Center for Biological Diversity

For Immediate Release, March 29, 2017

Contact: Catherine Kilduff, (202) 780-8862,

California Dungeness Crab Fishery Catches Record Number of Whales

West Coast Whale Entanglements in 2016 Broke Record for Third Straight Year

OAKLAND, Calif.— Commercial Dungeness crab gear entangled a record number of whales in 2016, contributing to a third straight record-breaking year for entanglements along the U.S. West Coast, according to information released this week by the National Marine Fisheries Service.

While whale entanglements are reported up and down the coast, the Monterey Bay National Marine Sanctuary has recently seen the highest number of entanglements.

“Whales are suffering slow, painful deaths because there are too many crab traps in Monterey Bay,” said Catherine Kilduff of the Center for Biological Diversity. “When whales get tangled up in traps, they can die of starvation or dehydration. After seeing this problem reach a record level, California has to reduce the number of traps and issue emergency closures as needed to protect these beautiful animals.”

More than 71 separate cases of whale entanglements were reported last year off California, Oregon and Washington. That tops record-breaking totals in 2014 and 2015.
Of those, the commercial California Dungeness crab fishery was responsible for 22 confirmed whale entanglements out of the total of 29 where fishing-gear type could be identified. Dungeness traps entangled blue and humpback whales and an orca, and crab traps were reported on entangled whales in Canada and Mexico.

Entangled whales can carry traps and buoys hundreds of miles on their migrations, but these burdens sap them of strength, interfere with breathing, feeding and reproducing, and cause infected wounds. That can lead to starvation, dehydration and slow death.

In 2015 California formed the Dungeness Crab Fishing Gear Working Group to reduce whale entanglements, after the Center and other groups discovered West Coast whale entanglements had reached historic highs. In 2015 there were 62 reported entanglements, and 30 whales became entangled in 2014, up from an average of eight per year over the past decade.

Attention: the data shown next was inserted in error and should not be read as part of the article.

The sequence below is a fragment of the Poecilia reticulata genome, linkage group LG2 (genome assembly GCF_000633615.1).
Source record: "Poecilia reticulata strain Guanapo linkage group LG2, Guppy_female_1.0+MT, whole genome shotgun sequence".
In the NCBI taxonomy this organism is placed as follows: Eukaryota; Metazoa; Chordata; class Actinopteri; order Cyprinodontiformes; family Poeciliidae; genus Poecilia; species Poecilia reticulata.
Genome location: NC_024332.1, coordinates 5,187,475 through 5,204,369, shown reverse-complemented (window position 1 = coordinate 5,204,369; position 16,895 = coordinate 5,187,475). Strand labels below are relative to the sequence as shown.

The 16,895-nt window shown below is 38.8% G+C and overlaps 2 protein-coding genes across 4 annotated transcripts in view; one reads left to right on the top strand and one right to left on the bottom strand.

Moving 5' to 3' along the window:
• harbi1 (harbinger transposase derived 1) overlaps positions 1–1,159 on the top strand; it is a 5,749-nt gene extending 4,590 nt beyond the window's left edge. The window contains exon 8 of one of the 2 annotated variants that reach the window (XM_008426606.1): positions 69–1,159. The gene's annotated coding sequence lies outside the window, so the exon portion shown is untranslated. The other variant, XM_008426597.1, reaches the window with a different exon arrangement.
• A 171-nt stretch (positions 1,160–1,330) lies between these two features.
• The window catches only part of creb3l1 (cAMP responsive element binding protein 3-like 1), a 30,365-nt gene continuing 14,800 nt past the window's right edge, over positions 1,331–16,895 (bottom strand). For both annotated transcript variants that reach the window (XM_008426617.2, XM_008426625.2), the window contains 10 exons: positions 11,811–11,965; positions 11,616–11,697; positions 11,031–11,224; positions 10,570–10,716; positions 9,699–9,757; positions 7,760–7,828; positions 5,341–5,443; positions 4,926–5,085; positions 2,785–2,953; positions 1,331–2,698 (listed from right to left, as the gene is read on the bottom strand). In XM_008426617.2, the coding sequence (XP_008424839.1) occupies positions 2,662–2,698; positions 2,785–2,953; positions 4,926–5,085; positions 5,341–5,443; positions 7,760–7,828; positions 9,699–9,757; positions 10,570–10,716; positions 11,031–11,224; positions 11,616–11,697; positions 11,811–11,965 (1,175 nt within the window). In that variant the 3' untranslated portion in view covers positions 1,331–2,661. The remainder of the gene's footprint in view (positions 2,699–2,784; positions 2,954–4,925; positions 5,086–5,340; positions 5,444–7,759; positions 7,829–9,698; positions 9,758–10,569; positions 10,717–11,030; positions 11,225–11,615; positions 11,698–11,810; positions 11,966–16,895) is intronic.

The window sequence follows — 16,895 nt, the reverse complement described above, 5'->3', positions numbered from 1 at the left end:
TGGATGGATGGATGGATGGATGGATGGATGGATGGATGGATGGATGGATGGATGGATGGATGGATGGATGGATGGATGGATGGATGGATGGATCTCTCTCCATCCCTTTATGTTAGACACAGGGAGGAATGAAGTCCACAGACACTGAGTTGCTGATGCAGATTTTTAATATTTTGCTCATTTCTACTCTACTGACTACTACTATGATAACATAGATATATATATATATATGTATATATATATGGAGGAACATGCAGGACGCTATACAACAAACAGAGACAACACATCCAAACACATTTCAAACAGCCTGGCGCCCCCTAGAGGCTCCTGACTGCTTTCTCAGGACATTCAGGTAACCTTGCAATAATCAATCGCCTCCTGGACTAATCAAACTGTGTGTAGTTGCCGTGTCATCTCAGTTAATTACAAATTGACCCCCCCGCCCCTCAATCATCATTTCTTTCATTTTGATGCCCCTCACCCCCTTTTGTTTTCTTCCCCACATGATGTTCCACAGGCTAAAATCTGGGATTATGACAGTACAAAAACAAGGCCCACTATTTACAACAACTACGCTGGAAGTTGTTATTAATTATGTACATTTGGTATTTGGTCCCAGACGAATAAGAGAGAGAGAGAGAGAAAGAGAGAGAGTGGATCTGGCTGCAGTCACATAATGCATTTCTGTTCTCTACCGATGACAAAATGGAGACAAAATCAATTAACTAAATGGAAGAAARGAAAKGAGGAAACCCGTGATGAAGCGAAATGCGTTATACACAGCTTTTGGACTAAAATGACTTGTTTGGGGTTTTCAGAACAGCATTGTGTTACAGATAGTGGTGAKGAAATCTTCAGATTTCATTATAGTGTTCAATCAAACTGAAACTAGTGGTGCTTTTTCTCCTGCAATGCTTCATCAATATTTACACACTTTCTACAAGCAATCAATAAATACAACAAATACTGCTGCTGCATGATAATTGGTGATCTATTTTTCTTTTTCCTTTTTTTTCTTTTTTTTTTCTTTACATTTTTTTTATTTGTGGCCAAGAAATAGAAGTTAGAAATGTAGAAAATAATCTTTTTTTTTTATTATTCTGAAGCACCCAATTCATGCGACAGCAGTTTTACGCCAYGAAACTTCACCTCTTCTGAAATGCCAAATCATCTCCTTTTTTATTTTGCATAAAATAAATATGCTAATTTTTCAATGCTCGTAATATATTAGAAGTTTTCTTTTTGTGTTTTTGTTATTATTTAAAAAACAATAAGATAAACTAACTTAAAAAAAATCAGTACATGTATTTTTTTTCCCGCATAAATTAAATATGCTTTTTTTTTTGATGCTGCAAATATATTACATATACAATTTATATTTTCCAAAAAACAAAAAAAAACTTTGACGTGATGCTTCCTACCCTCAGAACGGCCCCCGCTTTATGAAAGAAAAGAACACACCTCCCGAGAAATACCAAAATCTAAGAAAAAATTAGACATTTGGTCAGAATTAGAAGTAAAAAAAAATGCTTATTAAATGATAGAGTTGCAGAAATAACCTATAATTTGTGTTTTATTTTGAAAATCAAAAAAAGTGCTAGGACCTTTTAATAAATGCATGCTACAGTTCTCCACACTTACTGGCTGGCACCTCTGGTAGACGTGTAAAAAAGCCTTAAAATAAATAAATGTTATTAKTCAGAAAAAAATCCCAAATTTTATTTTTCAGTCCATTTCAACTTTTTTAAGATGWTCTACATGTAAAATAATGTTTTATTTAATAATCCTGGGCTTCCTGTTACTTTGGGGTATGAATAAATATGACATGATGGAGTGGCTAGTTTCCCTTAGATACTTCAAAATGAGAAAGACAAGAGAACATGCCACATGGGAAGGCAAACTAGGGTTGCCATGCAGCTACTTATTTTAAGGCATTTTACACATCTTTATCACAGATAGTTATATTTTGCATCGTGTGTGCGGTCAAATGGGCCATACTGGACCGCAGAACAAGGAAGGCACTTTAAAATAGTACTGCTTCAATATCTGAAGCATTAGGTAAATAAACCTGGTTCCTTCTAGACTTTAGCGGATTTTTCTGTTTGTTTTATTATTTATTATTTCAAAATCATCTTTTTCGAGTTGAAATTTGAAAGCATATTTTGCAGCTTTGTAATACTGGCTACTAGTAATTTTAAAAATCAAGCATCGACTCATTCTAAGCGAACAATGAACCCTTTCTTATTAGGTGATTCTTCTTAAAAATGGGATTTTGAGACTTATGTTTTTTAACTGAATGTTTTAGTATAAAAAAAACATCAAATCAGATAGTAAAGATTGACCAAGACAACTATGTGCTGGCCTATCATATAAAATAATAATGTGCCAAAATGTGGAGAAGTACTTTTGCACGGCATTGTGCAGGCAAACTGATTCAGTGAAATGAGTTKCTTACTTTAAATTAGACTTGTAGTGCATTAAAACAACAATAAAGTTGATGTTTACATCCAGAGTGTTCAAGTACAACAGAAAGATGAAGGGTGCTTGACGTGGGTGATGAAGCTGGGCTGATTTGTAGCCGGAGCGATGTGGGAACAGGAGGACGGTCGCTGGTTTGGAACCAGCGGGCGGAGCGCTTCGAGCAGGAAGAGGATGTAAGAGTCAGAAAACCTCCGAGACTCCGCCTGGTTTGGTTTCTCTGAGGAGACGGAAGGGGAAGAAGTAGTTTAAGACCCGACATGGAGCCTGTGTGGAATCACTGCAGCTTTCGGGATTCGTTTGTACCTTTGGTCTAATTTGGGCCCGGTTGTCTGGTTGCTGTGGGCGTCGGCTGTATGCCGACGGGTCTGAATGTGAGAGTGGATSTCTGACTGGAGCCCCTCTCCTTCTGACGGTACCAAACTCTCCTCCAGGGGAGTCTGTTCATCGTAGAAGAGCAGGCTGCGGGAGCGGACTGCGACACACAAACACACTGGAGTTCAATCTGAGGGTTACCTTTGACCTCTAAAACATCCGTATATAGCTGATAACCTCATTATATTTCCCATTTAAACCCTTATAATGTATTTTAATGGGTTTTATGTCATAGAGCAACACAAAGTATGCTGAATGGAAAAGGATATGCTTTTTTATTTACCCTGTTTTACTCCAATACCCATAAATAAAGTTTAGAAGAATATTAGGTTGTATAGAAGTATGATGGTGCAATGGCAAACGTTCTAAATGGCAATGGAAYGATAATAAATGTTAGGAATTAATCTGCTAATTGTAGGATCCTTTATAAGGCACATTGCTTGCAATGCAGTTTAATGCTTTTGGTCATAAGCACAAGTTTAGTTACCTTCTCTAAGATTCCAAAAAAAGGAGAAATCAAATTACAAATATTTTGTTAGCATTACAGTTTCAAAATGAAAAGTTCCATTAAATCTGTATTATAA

“Endangered whales don’t have the resilience to fight through Dungeness crab pots during another year of record-breaking entanglements,” Kilduff said. “It’s time for action to replace words and for California to require changes to fishing practices. We need to stop the entanglements before it’s too late.”

In 2016 the Working Group produced a “Best Practices Guide” developed to help reduce the risk of entanglements. The modifications include adjusting the length of trap lines to maintain taut vertical lines, limits on the amount of line from the main buoy to the trailer buoy based on depth of fishing activity, and using no more than one trailer buoy in waters shallower than 30 fathoms. The guide also asks fishermen to avoid setting gear in the vicinity of whales. 

Additional measures were developed before the 2015-2016 Dungeness crab season, but were not fully implemented because of the shortened season due to poisonous algae blooms. These blooms delayed fishing until spring 2016, when an unprecedented amount of fishing started. Crab season typically opens off Central California, which includes San Francisco Bay, Monterey Bay and Morro Bay, on Nov. 15.

“Collaborative processes are a step in the right direction, but whales need urgent measures now until new fishing practices are widely adopted,” Kilduff said. “California fisheries are quickly earning a reputation as the deadliest for whales in the country.”

The Center for Biological Diversity is a national, nonprofit conservation organization with more than 1.2 million members and online activists dedicated to the protection of endangered species and wild places.

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